Friday, March 22, 2019

Answering "Jesus is a Myth" video, part I

Answering "Jesus is a Myth" video part I · part II

Jesus is a myth
randy7845 | 26.V.2009

0:26 "Mark was the first written one"

No, Matthew was.

Church Tradition has St Matthew first write a Gospel in Hebrew and then translate it into Greek before any other NT Gospel.

One version has St Luke ignoring the Gospel of St Matthew, doing an independent work and then going to Rome to get approval for it by St Peter, who, in his enthusiasm, was reading part from Luke, part from Matthew, and adding some, while St Mark thought St Peter was dictating a Gospel and took it down.

This has all the synoptics between 33 and 64 (which I think is the accepted death year of Sts Peter and Paul).

Another version omits (perhaps from forgetfulness) this connection between Luke and Mark and has Mark not just published but also written before Luke. We have St Clement of Alexandria for first version and St Augustine for second version.

Either way, Mark is not earlier written than Matthew.

0:33 "Mark mentions the destruction of the Temple in year 70, so the Gospels all came later than that"

So, all prophecies that are fulfilled are vaticinia post eventum, are they?

No, that is not reasonable but non-partial reasoning on when the Gospels are from, it is a plea against God and therefore partisan.

Just as preferring to explain likenesses in Synoptics by "Markan priority" is a partisan preference of reconstruction over tradition of authorship, and therefore a partisan plea against Catholic Tradition.

2:05 "decades long gap" ...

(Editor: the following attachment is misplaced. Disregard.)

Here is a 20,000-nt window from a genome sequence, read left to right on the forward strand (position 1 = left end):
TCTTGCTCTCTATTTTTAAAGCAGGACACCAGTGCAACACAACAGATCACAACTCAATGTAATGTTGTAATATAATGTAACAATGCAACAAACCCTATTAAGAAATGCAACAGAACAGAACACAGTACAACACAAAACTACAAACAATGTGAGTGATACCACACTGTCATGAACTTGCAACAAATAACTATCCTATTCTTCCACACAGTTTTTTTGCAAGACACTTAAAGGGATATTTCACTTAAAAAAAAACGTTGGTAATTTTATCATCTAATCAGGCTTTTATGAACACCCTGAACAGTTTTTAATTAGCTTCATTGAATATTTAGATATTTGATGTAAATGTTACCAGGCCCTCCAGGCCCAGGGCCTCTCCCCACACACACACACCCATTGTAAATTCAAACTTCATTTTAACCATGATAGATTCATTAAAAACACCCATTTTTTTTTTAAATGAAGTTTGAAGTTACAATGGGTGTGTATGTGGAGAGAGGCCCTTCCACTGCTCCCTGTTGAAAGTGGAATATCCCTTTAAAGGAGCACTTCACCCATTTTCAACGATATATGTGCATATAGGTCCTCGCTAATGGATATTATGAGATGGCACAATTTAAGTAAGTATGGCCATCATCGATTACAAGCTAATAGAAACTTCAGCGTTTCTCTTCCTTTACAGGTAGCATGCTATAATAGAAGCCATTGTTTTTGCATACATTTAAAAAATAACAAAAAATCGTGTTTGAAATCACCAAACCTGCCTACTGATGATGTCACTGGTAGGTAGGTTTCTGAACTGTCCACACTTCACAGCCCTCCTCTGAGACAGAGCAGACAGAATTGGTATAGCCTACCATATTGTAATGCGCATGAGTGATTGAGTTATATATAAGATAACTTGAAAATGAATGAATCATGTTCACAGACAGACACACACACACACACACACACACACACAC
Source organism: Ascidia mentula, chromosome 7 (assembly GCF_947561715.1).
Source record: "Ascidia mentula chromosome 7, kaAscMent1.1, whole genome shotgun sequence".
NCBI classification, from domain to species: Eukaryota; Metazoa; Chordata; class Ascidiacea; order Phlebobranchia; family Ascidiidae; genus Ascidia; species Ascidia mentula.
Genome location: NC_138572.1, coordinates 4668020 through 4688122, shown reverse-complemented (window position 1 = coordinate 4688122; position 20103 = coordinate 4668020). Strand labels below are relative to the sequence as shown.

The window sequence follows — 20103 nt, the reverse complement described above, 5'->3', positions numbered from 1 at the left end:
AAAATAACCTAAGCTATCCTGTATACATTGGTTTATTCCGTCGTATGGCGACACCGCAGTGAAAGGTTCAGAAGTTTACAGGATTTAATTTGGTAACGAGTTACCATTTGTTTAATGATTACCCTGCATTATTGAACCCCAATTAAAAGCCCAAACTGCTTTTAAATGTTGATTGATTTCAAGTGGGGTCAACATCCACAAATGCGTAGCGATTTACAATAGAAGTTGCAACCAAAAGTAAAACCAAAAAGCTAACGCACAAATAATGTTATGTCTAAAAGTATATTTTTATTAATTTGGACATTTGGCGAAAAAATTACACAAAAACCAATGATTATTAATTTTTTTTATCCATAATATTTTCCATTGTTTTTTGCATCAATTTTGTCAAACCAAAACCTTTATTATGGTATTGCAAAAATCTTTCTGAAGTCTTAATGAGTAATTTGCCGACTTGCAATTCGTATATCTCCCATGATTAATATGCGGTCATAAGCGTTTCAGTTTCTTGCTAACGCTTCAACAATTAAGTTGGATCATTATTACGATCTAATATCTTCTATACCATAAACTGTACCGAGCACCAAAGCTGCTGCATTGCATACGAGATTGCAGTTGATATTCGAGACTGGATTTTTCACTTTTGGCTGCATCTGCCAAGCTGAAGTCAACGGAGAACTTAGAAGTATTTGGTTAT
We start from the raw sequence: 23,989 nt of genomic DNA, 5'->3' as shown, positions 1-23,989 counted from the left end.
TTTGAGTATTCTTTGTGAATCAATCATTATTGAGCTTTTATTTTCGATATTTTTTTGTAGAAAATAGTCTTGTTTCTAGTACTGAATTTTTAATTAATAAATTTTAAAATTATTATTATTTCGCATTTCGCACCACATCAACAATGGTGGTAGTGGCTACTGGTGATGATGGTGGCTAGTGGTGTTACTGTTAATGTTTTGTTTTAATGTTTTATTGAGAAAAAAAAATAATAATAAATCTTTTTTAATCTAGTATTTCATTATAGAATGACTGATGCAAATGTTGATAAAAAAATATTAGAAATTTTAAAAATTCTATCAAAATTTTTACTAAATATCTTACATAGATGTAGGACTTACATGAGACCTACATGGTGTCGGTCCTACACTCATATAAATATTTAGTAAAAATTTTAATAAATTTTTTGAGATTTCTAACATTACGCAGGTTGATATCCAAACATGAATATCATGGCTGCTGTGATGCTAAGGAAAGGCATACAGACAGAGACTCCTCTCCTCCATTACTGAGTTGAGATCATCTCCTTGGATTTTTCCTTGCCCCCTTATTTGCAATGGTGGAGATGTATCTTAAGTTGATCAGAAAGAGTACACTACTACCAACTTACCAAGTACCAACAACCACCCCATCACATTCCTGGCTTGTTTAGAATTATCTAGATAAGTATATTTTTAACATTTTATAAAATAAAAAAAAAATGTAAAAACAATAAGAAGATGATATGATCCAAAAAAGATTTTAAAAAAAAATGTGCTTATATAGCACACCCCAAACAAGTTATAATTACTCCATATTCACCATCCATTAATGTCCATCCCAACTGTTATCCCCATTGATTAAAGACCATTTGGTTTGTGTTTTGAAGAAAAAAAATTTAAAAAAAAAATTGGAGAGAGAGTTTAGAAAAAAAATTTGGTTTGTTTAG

From the first year of Tiberius to the last breath of Domitian, there is a decades long gap about most events in Roman history.

Sure, Pliny in Naturalis historia was not purely into the scientific side, he was into the sensational side and he leaves us some insights on the foibles of Caligula. Probably after Caligula died. When it was safe to speak of the foibles of Caligula.

There are four books from 30 to 96, apart from Jewish War by Josephus, which do deal in contemporary events.

One by St Matthew, one by St Mark, two by St Luke. And to parts of Acts, he is an eyewitness.

Christians were better at preserving that for posterity, than Roman Patriots were at preserving Gaius Licinius Mucianus for posterity.

2:19 "Paul never heard of Mary, Joseph, Bethlehem, Herod"

That's forgetting he was not a historian, he touched very briefly on historic matters (and on very many ones), when saying sth else, just as Pliny could briefly touch on historic matters when discussing pearls.

I was going to say Pliny hadn't heard of Actium, but he does mention it: book 3 chapter 30 being first mention of fourteen. But he apparently hadn't heard of Alesia or Vercingetorix.

Or he had, but as he was not making a continuous narrative, his take on what he was talking about was not apt for mentioning Alesia.

Plus, there already was the Gospel of St Matthew to do the narrative.

2:55 "just like the other saviour gods of the time, Paul's Christ Jesus died, rose and ascended all in a mythical realm."

Which other "saviour gods" of the time?

And a bit disingenious to use Hebrews 8:4 as the one "smoking gun" for that claim to, in face of many claims Jesus came in the flesh.

4 εἰ μὲν οὖν ἦν ἐπὶ γῆς, οὐδ’ ἂν ἦν ἱερεύς, ὄντων τῶν προσφερόντων κατὰ νόμον τὰ δῶρα

The verb form "en" is imperfect, not pluperfect.

Douay Rheims is correct and your version is incorrect, the translation is not "if Jesus had been on earth", but

If then he were on earth, he would not be a priest: seeing that there would be others to offer gifts according to the law,

While there is a comment on "epi ges" being circumlocution for "earthly", one can also consider it as Him becoming priest by ascension and therefore being priest now. In theology it is inexact, He was already priest at the Last Supper, soon about to leave Earth, but in history it offers an alternative to the "had been on earth" translation.